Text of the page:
Courier Asks: Can the Supreme Court recover its image?

Thursday, October 19th, 2017


It is the surest way to ensure a man’s damnation in Bangladesh today. On August 12, Attorney General Mahbubey Alam, one who had long endured Chief Justice S.K. Sinha’s often chastising pronouncements from the bench, speaking to reporters in his office said: “Father of the Nation Bangabandhu Sheikh Mujibur Rahman has been undermined through the Supreme Court observation and people of the country have been hurt by the observation.”


There was no elaboration of the argument, no explanation of the particular context. It did tell us though, that the AG was still in the process of reading the full text of the Appellate Division’s verdict scrapping the 16th amendment to the constitution, that had earlier given parliament the power to remove SC judges for misconduct or incapacity. Otherwise, why would he not have flagged it before? The almighty storm prompted by the verdict  had been swirling, nay raging, already for nearly two weeks, since August 1, the day it was released. While one segment of the population could scarcely stand the CJ’s temerity in offering up the reasons that he did for upholding the HC verdict (the immaturity of parliament as well as other institutions ), others failed to comprehend what all the fuss was about, since most of what he had written did not, on the face of it at least, ring untrue.  The prime minister, notably, had maintained a studied silence.


The aim of a court’s verdict is patently to establish the truth about a particular matter. Not to state all truths in our universe. While recognising the reasons behind the Supreme Court’s reluctance to hand over the power to remove judges to a parliament that will forever be questioned on its legitimacy as representatives of the people (153 MPs, enough for a majority, got elected without winning a single vote) as legitimate concerns for democracy in general, we also felt it too adventurous for a court to  take into cognisance such short-term, almost contemporary condition in making its decisions. Thus we supported the government’s position to return this power to the people, which in the absence of referenda and direct democracy, can only mean parliament. How to improve the functioning and make-up of that body, we felt, was a separate or subsequent matter.


The AG’s pronouncement, whether intentionally or not, had a galvanising effect on the cacophony already arising out of all corners, or rather amongst all in the government’s corner, given the emotional response they all share to the Father of the Nation. The law minister soon repeated the claim.  This was now not going away. Food Minister Qamrul Islam, forced to apologise to a bench led by CJ Sinha only last year for holding the court in contempt, threatened a movement of lawyers against Sinha, unless he resigned. Similar threats were issued by Barrister Fazle Noor Taposh, the prime minister’s cousin.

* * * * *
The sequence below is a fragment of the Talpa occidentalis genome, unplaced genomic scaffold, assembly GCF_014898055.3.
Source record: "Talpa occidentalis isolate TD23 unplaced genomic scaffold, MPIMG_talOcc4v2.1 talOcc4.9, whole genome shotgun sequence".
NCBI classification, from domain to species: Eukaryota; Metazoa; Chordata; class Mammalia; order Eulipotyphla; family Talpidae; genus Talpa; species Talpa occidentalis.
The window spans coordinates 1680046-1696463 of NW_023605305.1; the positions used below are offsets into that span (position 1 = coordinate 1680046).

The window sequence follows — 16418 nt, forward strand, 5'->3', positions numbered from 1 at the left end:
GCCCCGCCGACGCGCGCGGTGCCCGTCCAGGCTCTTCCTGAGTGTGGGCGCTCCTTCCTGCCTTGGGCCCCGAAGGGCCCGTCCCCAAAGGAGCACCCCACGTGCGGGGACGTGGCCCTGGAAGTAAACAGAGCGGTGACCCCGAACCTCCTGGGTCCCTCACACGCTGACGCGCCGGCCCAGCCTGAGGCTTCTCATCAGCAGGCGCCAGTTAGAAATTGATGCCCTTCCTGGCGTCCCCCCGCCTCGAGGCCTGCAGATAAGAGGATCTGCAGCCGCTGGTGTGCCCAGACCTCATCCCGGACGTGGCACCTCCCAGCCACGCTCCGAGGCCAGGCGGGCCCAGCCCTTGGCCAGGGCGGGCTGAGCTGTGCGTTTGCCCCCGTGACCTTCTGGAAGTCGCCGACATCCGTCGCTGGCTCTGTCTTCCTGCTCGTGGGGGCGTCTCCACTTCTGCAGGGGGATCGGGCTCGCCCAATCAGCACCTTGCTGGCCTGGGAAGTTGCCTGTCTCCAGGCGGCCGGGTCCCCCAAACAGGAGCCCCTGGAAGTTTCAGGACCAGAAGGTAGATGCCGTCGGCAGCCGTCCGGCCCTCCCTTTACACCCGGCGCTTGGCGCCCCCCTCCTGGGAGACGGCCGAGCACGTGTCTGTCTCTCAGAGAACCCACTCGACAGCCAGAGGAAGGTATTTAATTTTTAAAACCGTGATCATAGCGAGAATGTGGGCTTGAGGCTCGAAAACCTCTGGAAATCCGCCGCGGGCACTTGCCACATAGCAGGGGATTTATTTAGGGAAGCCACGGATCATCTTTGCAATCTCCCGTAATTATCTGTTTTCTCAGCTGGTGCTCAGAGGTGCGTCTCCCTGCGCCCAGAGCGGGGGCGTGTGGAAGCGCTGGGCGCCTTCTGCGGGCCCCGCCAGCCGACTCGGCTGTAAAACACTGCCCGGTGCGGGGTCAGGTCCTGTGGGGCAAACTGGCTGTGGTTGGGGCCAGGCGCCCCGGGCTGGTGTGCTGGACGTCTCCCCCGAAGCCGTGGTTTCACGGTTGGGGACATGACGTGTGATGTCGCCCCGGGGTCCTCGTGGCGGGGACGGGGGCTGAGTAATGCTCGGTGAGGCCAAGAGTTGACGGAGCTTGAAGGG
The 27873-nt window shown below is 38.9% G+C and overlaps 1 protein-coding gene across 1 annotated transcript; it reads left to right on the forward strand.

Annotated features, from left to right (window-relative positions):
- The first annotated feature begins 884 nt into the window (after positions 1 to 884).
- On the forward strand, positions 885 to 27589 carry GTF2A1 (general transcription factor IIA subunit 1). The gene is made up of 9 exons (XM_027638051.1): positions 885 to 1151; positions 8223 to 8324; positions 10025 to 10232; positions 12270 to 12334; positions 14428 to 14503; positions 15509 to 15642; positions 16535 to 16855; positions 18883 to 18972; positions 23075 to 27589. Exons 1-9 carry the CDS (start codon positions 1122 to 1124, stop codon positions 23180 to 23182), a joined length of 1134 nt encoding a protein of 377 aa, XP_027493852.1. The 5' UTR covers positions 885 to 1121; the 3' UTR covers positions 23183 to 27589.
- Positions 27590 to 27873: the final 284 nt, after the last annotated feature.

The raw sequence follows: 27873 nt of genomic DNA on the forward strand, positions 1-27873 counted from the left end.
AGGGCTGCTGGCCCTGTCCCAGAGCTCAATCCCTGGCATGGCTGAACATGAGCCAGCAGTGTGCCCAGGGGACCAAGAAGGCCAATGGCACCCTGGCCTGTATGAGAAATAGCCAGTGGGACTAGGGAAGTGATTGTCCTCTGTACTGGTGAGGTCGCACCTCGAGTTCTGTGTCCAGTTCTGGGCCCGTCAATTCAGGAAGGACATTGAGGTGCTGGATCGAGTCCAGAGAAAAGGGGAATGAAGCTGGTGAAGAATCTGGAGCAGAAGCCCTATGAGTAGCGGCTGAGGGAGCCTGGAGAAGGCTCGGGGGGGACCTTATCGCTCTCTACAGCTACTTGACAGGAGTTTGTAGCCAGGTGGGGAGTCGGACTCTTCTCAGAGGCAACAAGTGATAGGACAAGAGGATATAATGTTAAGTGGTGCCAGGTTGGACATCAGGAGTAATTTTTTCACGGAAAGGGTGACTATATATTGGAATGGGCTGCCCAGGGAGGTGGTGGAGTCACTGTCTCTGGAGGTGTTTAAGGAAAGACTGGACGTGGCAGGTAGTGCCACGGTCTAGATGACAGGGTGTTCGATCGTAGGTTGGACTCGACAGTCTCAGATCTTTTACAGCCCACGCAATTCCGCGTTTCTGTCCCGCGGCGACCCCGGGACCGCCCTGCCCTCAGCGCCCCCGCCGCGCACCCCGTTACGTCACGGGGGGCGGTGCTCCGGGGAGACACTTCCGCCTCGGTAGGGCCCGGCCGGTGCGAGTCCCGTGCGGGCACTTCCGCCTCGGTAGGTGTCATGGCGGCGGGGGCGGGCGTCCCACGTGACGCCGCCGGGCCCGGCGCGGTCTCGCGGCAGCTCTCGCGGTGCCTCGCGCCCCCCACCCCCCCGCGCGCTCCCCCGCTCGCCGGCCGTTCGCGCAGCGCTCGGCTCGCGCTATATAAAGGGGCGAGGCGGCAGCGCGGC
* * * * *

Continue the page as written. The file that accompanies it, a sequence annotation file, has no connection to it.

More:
And then came the PM herself, speaking in parliament as it reconvened, and she too flagged resigning, as an option Justice Sinha could avail. “The chief justice might have forgotten the appointment process. He was appointed by the president who is elected by lawmakers. He should have resigned from his post before making any comment on the election process of the women MPs or after delivering the verdict,” she said.


The chief justice though, was not playing ball, or at least not playing according to rules set by others. When the government mulled the option of avoiding an escalation by holding out over the filing of a review petition against the verdict, the only legal step open to the government, till after Sinha’s retirement, he issued a rule fixing a deadline for collecting certified copies of verdicts that would give him a chance to be part of the bench hearing it.


Ultimately, that combativeness to his character, may just have seen to his end.  The circumstances once again smacked of farce, from the law minister almost gleefully revealing the CJ’s battle with cancer (already overcome) and refusing to acknowledge what was all too plain to see by October 2, when a clearly defenestrated CJ filed a bewildering letter of leave with the president, even as the court prepared to return from a routine vacation. By October 14 he was gone, and acting in concert with the acting chief justice, the government’s plans for the Supreme Court and its administration had been put into motion. But even further advanced down the line, might just be the total annihilation of the Supreme Court’s image, in the eyes of the public it once served.

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